Microphone Review: Blue’s Mikey 2G

This article was first published as Hardware Review: Blue Microphones’ Mikey 2G on Blogcritics…

Less than half the size of my iPod Touch, the Mikey 2G is an external coincident stereo microphone for most iPods. Mikey 2G is designed for musicians, cub reporters, students and anyone who needs to capture high quality audio on the spot with their iPod.

The product ships with a plush lined black cloth pouch, and a bilingual French/English printed user manual almost small enough to fit in the bag as well. Mikey 2G comes with a free companion download from the iTunes Music store, Blue FiRe, a simplified version of Audiofile Engineering’s FiRe field recording application. Blue FiRe includes an audio quick start file built in, which walks you through the major features and functions while you play the file.

Using Mikey 2G is darn easy. Plug it in to the Dock connector, launch the app, and start recording though I found it best to shut down my ’Touch, plug in Mikey, start things back up, and launch Blue FiRe. Blue claims “Compact Disc quality recording directly to your iPod” and, you know what? They’re right! After receiving the second generation Mikey, I trotted over to the lovely Studio Trilogy, where co–owner Justin Lieberman and assistant Alex Knickerbocker had X–Y stereo pairs of very costly Neumann KM 84 and Schoeps Schoeps CMC 6 small condensers already set up in their big room. I brought along my pair of MCA SP1s, fave condenser of audio bottom feeders everywhere.

We patched all six mics into their API 1608 desk, while I set up my 3G iPod Touch with Mikey 2G on an improvised mic stand. We enlisted Alex to play some wide dynamic material, David Lanz’s Vesuvius, which we recorded flat to Pro Tools HD while I recorded Mikey using Blue FiRe at highest quality, 44.1/16. After recording, we easily FTP’d the Mikey 2G files over WiFi to the Mac, using Blue FiRe’s built in server, and sync’d everything up in Pro Tools…

Listening back, we were frankly amazed at the timbre, clarity and directivity of the Mikey 2G. I had brought my SP1s since the pair is very close in cost to Mikey. After some critical listening, we agreed that, believe it or not, the Mikey sound was closest to the Neumann’s. The frequency response was very good and the amount of direct versus reflected pickup was just right. [To listen for yourself, download a 215 MB ZIP’d package of all the WAV files pertaining to this review.]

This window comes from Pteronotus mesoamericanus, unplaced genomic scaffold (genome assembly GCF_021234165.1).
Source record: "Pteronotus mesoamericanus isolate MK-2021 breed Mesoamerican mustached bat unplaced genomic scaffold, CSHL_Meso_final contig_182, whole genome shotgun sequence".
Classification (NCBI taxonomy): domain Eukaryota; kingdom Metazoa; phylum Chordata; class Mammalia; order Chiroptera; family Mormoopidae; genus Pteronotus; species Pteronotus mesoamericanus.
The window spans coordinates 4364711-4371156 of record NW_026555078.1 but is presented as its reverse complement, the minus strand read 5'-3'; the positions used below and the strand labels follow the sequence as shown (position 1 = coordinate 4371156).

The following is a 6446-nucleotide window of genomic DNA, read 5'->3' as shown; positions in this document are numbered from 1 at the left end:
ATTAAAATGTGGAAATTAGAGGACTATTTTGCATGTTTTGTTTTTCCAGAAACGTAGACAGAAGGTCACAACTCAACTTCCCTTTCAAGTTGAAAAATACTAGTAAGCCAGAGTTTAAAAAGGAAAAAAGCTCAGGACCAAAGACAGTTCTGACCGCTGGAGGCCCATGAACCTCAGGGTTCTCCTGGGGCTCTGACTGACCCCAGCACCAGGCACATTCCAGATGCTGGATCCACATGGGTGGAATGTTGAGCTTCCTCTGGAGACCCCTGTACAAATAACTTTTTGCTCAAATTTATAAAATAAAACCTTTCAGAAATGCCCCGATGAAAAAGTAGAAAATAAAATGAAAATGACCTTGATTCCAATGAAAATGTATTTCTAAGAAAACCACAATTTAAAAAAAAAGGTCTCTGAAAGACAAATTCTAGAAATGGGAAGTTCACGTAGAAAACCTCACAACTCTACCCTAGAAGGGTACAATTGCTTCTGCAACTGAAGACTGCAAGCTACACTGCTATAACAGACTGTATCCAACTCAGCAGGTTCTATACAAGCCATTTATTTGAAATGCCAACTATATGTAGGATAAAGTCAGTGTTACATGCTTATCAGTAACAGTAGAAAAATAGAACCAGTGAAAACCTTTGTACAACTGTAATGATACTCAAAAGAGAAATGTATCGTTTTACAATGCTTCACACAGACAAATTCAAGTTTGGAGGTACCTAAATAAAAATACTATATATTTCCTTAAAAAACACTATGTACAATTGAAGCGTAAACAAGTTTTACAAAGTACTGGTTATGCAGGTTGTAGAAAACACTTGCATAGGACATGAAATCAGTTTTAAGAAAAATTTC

Since this rant is about Mikey 2G, you may be wondering what’s with Mikey the 1st? The first generation Mikey didn’t have a line input, direct monitoring or passthrough USB. The gain switch was hard to access, and the product didn’t include any container to store it in. Some user complained about the gain settings as well. Oh yeah, the mic could only swivel 180º, sometimes making placement difficult.

All of these objections have been addressed in the current incarnation. The mount has eight detented positions, with a 230º total swing. The three fixed preamplifier gain settings are via a recessed slide switch that’s easy to change but unlikely to get nudged accidentally. Mikey 2G has blue LEDs that indicate which of the three gain ranges the preamp is set to. Blue has re–jiggered the gain staging, and I didn’t have any issues with their choices.

One feature that I mentioned earlier is the FTP server. Blue FiRe has a convenient FTP server function built in that allows any computer on the same subnet to retrieve the recording stored on your iDevice. The UI displays all recordings, their name, running time and file size. For each file, a Format menu lets you select the format you’d like for the download. Choices are WAV, AIF and CAF.

Mikey 2G works with iPod touch 1G, 2G, 3G; iPod nano 2G, 3G, 4G, 5G; iPod classic and iPod 5G. Be advised: it’s compatible only with iPhone versions 3GS and earlier.

With Mikey 2G, Blue has addressed most all of the objections to the first version, while improving on the sonics and ergonomics. The only complaints I had is that I wished the user manual was reformatted to fit comfortably in the storage pouch and, that the pouch itself had a small non–metallic center snap on the flap, no Velcro please, to keep it closed. One caveat is that Mikey 2G is attached to its iPod only via the Dock connector so, you shouldn’t use Mikey while hang gliding.

Other than my niggling complaints, Mikey 2G delivered clean sound with amazing convenience and portability. If you’re looking for a fabulous gift for a musician or lecture hall lounge lizard on your gift giving list, Mikey is just the ticket.

By The Numbers

  • Coincident Stereo Cardioid Condenser Microphone
  • Frequency Response: 35 – 20 kHz
  • Maximum acoustical input before overload: 130 dB SPL, at lowest preamp gain
  • Output: 16 bit at 44.1 kHz
  • Size: 2.5″ x 2.5″ x 0.5″
  • Blue Microphones
    5706 Corsa Avenue, #102
    Westlake Village CA 91362-4057

    Download: 215 MB ZIP package of the Mikey 2G WAV files

    One Response to “Microphone Review: Blue’s Mikey 2G”

    1. […] bit ago, I did a review of Blue’s Mikey 2G and, at the time, I lamented the lack of a good solid stand mount for an iPhone…Well, the […]